MANCHESTER, N.H.–Eight months ago, David Bates was part of an uprising of conservatives in New Hampshire’s House of Representatives that stalled the state budget process until the legislators could reach a more fiscally responsible standard.

“We want to focus on education choice and shift to more conservative fiscal policies,” Rep. J.R. Hoell says.

Now Bates, R-Windham, is among several lawmakers in the state’s House Freedom Caucus who are moving from thorn in the leadership’s side to actual leadership during the legislative session that begins in January.

“In the end, it still comes down to individual votes,” Bates told The Daily Signal in a phone interview. “We hope to have some meaningful influence in the direction. There is no guarantee we can determine the outcome, but we can help shape the outcome.”

New Hampshire House Speaker Gene G. Chandler, R-Bartlett, announced last week that Bates and other members of the House Freedom Caucus would be part of his leadership team.

The newly minted speaker made Bates an assistant majority whip and co-chairman of a new, 13-member policy advisory committee.

“Speaker Chandler said he wanted to unite the Republican caucus and include all voices, and he’s demonstrating he was serious about that,” Bates said.

The conservative and libertarian group of lawmakers includes about 35 members who regularly show up for meetings. A total of 65 lawmakers have some allegiance to the caucus and “vote the right way,” said state Rep. J.R. Hoell, R-Dunbarton, a group founder.

“This shows the importance of getting a group of like-minded conservatives together,” Hoell told The Daily Signal in a phone interview.

“We hope this will ultimately lead to better policy,” he added. “We want to focus on education choice and shift to more conservative fiscal policies.”

Patterned after the House Freedom Caucus, the group of conservatives in the U.S. House of Representatives, the New Hampshire version has sought to push lawmakers to live up to the Granite State’s motto of “Live Free or Die.”

The New Hampshire House is the largest legislature in the United States with 400 members, each representing about 3,500 residents. It currently includes 218 Republicans, 175 Democrats, and three Libertarians, plus three vacancies.

“I am happy to announce those additions from a diverse and talented cross section of our party to improve the lives of the people of New Hampshire,” Chandler said last week in a written statement about the new members of his leadership team. “The message coming out of the caucus and election in November was one of unity.”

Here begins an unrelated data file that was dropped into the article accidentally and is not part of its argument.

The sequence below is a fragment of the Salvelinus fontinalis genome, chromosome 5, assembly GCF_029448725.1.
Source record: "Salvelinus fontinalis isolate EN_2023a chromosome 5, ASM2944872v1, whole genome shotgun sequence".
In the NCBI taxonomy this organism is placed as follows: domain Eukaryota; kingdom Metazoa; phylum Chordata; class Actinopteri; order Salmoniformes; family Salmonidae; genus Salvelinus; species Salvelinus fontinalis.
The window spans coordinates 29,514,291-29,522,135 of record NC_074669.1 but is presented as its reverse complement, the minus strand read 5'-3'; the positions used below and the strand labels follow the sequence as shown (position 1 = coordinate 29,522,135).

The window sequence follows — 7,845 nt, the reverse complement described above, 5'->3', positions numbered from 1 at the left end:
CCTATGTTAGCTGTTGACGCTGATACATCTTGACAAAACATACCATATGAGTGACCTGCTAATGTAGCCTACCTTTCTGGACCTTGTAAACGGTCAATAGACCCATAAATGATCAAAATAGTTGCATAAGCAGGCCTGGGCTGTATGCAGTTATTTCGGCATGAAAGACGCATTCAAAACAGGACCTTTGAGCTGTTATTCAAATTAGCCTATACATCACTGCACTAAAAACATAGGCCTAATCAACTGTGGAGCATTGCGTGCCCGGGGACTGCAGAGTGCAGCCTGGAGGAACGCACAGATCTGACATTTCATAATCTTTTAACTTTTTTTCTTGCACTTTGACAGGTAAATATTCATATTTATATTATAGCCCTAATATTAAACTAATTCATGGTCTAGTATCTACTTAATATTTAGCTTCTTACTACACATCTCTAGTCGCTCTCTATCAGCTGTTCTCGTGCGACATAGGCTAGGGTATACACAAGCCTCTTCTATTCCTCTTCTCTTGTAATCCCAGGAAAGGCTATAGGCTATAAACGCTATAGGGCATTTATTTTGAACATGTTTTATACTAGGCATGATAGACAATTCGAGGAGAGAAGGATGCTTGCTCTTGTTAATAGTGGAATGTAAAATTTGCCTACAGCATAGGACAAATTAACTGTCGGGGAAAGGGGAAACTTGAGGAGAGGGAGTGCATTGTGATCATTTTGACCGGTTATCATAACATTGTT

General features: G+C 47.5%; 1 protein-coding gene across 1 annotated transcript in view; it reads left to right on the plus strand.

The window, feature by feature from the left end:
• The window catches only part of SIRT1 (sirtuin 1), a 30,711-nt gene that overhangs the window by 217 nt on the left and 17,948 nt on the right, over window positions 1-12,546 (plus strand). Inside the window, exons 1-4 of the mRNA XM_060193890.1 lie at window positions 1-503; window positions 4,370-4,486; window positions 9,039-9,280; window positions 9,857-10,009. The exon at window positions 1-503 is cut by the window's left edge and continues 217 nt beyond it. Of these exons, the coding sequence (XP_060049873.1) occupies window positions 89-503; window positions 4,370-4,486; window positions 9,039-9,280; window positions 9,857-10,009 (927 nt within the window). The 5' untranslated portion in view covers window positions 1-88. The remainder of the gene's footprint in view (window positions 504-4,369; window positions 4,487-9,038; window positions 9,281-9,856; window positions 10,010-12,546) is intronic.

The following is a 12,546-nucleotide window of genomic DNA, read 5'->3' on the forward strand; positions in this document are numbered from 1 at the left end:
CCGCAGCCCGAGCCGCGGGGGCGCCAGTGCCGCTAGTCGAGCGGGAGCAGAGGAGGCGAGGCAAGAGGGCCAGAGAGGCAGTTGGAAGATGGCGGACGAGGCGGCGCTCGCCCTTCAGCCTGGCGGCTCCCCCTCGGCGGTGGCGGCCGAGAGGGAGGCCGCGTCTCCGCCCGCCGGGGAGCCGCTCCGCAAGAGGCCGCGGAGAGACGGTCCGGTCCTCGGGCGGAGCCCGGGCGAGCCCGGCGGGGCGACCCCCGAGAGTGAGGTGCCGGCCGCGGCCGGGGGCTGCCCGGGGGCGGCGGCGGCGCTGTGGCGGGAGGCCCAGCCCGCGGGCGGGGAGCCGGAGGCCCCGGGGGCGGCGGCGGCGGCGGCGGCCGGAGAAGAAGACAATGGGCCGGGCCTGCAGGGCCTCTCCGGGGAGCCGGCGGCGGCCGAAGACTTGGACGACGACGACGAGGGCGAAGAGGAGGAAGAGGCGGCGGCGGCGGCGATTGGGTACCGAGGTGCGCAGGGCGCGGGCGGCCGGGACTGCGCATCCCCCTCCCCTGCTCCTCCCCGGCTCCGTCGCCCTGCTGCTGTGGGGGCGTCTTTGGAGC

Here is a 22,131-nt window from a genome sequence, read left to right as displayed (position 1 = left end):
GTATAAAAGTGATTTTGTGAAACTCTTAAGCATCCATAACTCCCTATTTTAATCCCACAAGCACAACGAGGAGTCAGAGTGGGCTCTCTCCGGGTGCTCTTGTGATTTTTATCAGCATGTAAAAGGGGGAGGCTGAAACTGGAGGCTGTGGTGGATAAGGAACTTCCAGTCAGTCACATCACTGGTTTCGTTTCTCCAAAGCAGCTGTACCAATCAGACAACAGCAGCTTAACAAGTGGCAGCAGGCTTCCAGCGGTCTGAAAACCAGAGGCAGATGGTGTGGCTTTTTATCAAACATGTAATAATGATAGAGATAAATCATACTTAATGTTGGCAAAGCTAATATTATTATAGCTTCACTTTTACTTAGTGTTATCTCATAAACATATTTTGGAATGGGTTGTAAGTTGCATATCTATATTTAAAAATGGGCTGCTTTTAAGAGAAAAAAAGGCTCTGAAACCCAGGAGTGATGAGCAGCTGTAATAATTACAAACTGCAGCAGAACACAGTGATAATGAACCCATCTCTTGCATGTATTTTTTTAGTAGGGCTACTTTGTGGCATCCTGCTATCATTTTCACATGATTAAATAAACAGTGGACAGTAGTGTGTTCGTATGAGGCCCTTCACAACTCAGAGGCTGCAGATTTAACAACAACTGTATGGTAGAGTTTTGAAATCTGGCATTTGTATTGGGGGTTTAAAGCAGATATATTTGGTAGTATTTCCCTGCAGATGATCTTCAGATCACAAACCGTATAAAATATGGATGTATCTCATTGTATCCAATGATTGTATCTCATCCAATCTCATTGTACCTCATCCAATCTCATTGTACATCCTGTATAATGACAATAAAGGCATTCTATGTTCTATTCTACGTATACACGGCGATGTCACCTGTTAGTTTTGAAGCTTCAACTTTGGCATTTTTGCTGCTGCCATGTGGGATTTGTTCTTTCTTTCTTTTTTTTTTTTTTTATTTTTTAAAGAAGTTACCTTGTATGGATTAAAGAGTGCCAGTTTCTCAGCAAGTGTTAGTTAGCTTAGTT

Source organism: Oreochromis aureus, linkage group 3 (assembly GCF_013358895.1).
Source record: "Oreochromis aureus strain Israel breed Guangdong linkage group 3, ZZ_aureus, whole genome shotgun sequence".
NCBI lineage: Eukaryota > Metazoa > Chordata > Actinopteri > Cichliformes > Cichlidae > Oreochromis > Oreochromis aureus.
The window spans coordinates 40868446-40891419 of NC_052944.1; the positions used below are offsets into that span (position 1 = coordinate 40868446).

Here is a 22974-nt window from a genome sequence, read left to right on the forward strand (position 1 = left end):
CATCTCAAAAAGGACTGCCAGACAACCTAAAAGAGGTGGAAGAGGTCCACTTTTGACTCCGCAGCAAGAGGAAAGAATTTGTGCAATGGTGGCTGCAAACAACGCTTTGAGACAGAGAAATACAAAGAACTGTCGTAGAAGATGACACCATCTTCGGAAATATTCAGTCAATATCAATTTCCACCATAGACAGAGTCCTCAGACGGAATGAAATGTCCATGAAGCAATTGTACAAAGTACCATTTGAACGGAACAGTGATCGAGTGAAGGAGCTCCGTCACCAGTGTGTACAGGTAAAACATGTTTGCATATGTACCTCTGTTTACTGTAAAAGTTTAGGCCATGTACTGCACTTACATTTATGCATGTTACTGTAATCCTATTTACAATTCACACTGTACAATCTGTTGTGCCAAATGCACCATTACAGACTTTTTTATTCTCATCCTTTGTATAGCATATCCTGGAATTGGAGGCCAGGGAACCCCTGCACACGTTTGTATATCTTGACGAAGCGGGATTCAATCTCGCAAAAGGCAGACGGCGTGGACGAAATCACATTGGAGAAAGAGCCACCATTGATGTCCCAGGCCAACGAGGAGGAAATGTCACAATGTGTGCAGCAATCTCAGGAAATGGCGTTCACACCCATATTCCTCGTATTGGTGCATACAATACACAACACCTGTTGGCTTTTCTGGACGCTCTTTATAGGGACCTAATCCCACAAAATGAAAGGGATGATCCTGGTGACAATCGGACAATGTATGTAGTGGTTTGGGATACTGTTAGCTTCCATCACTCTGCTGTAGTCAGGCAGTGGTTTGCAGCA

Chandler also named other freedom caucus members to leadership roles: Rep. Greg Hill, R-Northfield, became an assistant majority whip; Rep. Andrew Renzullo, R-Hudson, became floor leader; and Rep. Victoria Sullivan, R-Manchester, became an assistant majority leader.

Gov. Chris Sununu is a Republican and the GOP controls the state Senate, so conservative legislation that gets a push is likely to be enacted.

Bates said the Freedom Caucus doesn’t regularly meet and “isn’t a functioning caucus, per se,” but added that he fully expects the lawmakers to cooperate on issues.

The group works week to week and issue to issue, said state Rep. Dave Testerman, R-Merrimack, a member.

“Taxes are an issue and spending goes along with it,” Testerman told The Daily Signal during a meeting in Manchester, New Hampshire, in September. “We have no sales or income taxes. The most taxes we have are business and entrepreneur taxes. We are looking to get a gradual decrease, a half percent a year. That does make quite a difference for business growth.”

Testerman said another issue to make New Hampshire more competitive is a right-to-work law, which would do away with compulsory union membership. He said the previous leadership missed an opportunity.

“The House leadership didn’t push right to work,” Testerman said. “We have a low private union membership, but a very large public sector union membership. This was a mistake by House leadership. They basically told our members that fire and police vote conservative.”